Let's change the world

a Parish Priest, 10/07/2016

Schools are on holiday here and as people jokingly comment the rain has also come - just to make life difficult and expensive for parents as they try to find ways to keep their children occupied. It’s into these everyday concerns of people that the horrible news come of shootings and explosions and murders. Fortunately they are far away from us here so their impact is mixed with the horror of the news and relief that it isn’t happening here. Closer to home however, is the hate mail and racist abuse that is surfacing in the aftermath of the Brexit referendum. It makes you ask what exactly is just under the surface and what would it take for it to boil over here too. The fear is that someone reacts to something small and it begins a reaction that gradually increases with tit for tat measures that are increasingly violent. It doesn’t matter that the majority of people would not act with violence since it only takes one person to cause a lot of trouble and anguish.


Human nature hasn’t changed in any way, it hasn’t gotten better or worse, it has simply found new and more destructive ways to express what us inside us and not everything inside us is good.


I was reading recently the 1984 post-synodal exhortation of Pope St John Paul: Reconciliation and Penance. He speaks there of a loss of a sense of sin in modern society with people unwilling to take responsibility for their actions or acknowledge that the wrongness of what they do cannot be foisted off onto someone else. People refuse to acknowledge that some actions are just plain wrong since they can find excuses to justify their behavior, even the most atrocious of things. And since society has turned its back on God, as a consequence it is also struggling to find any objective n=moral norms; everything is arguable, more and more things are becoming permissible so that people are becoming confused about what is allowed, and what should never happen. Increasingly they are looking to legal decisions to decide for them and those decisions are increasingly relying on what seems to be desired by the majority of people. And people are becoming further confused when they see on television morality being reduced to feelings that people have and decisions being justified on the basis of how people are feeling. It is no wonder that people are confused about moral right and wrong and that society doesn’t know where it is heading.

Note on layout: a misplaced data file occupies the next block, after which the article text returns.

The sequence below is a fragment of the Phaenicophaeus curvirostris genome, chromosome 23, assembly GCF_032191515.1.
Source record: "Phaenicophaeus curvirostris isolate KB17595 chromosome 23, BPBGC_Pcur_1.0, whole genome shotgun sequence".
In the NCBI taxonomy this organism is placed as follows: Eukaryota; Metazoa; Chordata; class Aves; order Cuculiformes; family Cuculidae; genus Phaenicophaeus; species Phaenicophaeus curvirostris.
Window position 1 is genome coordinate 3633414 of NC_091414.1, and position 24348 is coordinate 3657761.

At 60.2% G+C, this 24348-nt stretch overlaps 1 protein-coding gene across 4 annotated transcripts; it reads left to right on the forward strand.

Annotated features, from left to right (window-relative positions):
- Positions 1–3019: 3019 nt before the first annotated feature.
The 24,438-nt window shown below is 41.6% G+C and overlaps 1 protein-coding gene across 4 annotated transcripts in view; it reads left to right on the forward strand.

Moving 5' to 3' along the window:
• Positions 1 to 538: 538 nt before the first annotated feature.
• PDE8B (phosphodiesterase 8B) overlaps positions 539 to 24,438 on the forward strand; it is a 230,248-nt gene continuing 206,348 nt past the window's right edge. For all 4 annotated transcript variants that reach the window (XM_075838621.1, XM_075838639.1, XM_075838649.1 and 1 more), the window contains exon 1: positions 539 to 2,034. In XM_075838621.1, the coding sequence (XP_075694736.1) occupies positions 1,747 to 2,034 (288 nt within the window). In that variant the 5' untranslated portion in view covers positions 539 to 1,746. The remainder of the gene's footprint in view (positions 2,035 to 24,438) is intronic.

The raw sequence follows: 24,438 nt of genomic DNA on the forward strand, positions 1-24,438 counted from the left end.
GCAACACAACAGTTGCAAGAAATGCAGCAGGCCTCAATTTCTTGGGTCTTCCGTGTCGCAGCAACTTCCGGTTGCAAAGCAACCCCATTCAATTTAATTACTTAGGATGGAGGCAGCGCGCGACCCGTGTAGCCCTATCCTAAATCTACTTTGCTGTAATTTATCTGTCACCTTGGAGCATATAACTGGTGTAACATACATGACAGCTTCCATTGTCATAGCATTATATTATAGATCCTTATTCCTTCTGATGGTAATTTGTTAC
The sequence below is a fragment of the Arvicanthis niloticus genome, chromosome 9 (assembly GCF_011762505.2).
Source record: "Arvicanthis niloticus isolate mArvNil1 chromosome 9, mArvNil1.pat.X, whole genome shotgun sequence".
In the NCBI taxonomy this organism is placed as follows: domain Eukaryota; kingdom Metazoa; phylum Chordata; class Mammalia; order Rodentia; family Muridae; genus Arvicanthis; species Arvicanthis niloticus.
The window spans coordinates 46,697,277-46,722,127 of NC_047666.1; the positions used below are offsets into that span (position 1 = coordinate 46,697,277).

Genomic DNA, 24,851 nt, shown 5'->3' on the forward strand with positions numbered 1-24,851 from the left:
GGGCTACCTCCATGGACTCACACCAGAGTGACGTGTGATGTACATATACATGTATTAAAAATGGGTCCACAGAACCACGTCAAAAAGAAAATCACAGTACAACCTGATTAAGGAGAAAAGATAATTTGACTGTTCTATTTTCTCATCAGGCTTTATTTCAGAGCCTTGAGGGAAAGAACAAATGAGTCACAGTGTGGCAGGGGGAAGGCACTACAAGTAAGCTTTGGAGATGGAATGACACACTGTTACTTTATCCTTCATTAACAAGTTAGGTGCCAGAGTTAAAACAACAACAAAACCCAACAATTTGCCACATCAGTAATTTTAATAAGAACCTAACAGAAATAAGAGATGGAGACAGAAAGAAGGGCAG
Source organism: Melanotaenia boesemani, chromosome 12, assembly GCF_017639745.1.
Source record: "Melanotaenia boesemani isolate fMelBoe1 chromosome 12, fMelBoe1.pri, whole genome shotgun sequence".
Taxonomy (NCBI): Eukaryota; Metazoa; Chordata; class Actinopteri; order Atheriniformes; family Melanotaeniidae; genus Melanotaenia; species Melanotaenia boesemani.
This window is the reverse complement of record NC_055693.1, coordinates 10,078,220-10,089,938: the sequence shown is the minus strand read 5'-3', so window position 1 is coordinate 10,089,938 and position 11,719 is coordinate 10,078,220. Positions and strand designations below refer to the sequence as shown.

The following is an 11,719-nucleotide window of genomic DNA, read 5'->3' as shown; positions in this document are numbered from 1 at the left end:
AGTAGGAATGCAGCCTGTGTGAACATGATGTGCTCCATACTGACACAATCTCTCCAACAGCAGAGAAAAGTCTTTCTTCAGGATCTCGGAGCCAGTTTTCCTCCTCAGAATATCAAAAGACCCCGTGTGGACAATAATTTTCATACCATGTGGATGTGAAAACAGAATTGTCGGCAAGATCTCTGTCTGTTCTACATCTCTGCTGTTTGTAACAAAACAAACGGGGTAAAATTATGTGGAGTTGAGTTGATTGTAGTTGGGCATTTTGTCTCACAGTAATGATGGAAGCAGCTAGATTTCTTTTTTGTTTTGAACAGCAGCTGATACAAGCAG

It is unfortunate but true that Catholics and Christians in general have also been influenced by this trend in society. Sin is not understood for what it is, and though people are willing to acknowledge their imperfections and failings, it is only because it is directed towards themselves. It is a failing for themselves; an imperfection for themselves. To look outward and speak of the offence against God or others is a much more difficult thing for them to do, they are uncomfortable with the suggestion that what they do is a sin against someone else because that would make them accountable to someone else and even suggest that their failing is objective and not simply something for them to overcome or accept.


As long as we refuse to acknowledge the reality that sin exists, that we do wrong to God and others in sinning, that it is more than simply a failure for ourselves, we will never change our world, we will never be able to escape from a downward spiral that is afflicting the morals of our society.

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